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Lapsley slams ‘culture of greed’ - Pretoria News - 6 Feb 2012

07 February 2012
Lapsley slams ‘culture of greed’ - Pretoria News - 6 Feb 2012

February 6 2012
By Mogomotsi Magome - Independent Newspapers


Renowned anti-apartheid activist Father Michael Lapsley. Photo: Jeffrey Abrahams

Renowned anti-apartheid activist Father Michael Lapsley has bemoaned the culture of greed and corruption in SA, saying it is the biggest threat to the country’s prosperity.
Lapsley was deeply involved in the liberation Struggle and was expelled from SA and forced into exile for his political activities. He lost both hands and sight of one eye when he was a victim of a letter bomb sent to him by the apartheid government while he was in Zimbabwe in 1990.
Lapsley, an Anglican priest, told the Pretoria News on Sunday that the growing extent of inequality was a ticking time bomb for the country, and needed urgent attention.
“The road to the project that we dreamt of during the liberation Struggle is very rocky and still very long. The main challenge we have is the growing extent of greed and corruption.
“What we see now is that political elites have lost sight of what the liberation Struggle was for. We need to ask ourselves what it was that made us fight against apartheid.
“There are some worrying signs that seem to suggest that we have forgotten what it was that we were trying to achieve when we fought apartheid,” said Lapsley.
According to Lapsley, the wealth gap in SA made it the most skewed nation in terms of economic inequality in the world and this did not bode well for a county that overcame so many obstacles.
“If you look at the public display of individual wealth by some of our political elites when there is so much poverty in this country, it really means that we need spiritual and moral transformation.”
He said the centenary of the ANC should be used as a time to reflect on whether the liberation movement had achieved what it was meant to.
Since his recovery from the horrendous bombing that would change his life for ever, Lapsley has never stopped his work towards enriching the rest of humanity.
Through his Institute for Healing of Memories, Lapsley has travelled across the country, African continent and the world working with communities struggling to come to terms with the negative impact of the past. The organisation works with people from a diversity of backgrounds, including refugees, offenders, sufferers of HIV/Aids and victims of domestic violence.
This has seen him taking part in workshops in countries including East Timor, Rwanda and Northern Ireland.
“My work with this organisation which I founded in 1998 has been about that journey that we have travelled to get to where we are and also about the journey that I have travelled personally.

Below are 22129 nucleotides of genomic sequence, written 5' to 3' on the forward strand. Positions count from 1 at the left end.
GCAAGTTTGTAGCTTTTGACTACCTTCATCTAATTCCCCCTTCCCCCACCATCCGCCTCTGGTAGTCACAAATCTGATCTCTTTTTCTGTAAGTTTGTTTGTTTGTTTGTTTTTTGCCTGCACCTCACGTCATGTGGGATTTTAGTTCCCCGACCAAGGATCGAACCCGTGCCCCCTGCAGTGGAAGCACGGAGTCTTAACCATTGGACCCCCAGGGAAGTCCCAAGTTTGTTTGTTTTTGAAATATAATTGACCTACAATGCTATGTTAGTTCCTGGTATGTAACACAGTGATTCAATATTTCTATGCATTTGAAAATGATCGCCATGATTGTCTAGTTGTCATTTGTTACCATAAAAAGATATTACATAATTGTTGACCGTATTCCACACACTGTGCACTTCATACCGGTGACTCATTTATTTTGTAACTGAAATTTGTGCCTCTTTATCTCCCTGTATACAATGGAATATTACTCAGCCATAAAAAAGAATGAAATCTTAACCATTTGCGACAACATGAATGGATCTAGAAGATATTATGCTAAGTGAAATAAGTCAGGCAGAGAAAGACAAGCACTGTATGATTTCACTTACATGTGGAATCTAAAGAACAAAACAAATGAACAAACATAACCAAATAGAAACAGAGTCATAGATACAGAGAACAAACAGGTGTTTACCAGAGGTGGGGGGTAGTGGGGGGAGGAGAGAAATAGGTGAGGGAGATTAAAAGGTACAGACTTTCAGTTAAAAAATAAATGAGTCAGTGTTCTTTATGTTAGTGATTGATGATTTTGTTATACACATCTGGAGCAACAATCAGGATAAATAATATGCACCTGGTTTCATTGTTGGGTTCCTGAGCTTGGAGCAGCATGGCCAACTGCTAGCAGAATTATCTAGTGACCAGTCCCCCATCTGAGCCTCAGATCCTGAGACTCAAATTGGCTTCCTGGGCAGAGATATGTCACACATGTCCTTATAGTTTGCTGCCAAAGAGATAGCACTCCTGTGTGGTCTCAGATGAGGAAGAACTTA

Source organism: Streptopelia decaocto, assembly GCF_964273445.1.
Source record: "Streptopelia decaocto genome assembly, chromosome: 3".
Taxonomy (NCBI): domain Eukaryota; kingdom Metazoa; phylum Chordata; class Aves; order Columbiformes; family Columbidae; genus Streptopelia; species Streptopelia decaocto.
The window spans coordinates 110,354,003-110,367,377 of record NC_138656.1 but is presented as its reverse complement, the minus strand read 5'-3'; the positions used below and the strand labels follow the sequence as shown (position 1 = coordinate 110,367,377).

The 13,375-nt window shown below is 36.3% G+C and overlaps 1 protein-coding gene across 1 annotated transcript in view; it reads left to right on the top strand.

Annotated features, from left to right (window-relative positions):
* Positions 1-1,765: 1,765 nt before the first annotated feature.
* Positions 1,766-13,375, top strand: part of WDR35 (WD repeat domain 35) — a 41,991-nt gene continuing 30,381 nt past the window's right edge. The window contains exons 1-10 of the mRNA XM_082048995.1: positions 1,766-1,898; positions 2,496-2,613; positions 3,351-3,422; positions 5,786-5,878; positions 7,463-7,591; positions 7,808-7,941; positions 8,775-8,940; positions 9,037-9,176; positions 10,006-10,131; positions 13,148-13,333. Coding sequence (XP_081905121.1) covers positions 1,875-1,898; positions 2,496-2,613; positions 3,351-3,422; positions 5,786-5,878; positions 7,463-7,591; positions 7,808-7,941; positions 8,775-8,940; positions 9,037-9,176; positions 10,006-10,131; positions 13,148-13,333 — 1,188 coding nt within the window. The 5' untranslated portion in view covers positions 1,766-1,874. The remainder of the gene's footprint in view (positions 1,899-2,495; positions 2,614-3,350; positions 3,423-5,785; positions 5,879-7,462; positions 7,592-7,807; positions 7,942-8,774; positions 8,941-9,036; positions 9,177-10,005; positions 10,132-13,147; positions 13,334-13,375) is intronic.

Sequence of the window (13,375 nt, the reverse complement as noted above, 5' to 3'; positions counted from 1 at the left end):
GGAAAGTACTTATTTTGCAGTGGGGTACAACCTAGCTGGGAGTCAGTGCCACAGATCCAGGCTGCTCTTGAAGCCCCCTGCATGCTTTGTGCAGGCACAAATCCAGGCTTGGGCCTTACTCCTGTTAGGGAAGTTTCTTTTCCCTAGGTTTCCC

“Since the bombing, I have travelled a long journey getting good medical treatment, but I also needed healing and support which I received in abundance.
“I moved from being a victim to helping others who need healing and support to deal with the horrendous things that happened in their past. Even prisoners need healing because as much as most of them have done horrendous things in the past, they have also had horrible things done to them,” he said.
He said the work of NGOs was being undermined by the lack of funding due to global economic challenges.
“It is a global phenomenon not just here in South Africa but across the world. Here we are challenged mostly because there is not enough financial support from the government and most NGOs rely on international funding.
“Those are the countries that are currently facing serious economic challenges and it has affected how much they fund NGOs on the African continent,” said Lapsley.
Lapsley will this year publish a memoir titled From Freedom Fighter to Healer, in which he will share his journey from the liberation movement to his current work as a healer of communities.
“I believe I have lived fully and am satisfied that even if I die tomorrow I would have made my contribution and received as much as I could have from this world,” said Lapsley.

About Us

The Institute for the Healing of Memories seeks to contribute to the healing journey of individuals, communities and nations. Our work is grounded in the belief that we are all in need of healing, because of what we have done, what we have failed to do, and what has been done to us.

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  • Institute for Healing of Memories
    5 Eastry Road, Claremont,
    Cape Town, 7708, South Africa

  • +27 21 683 6231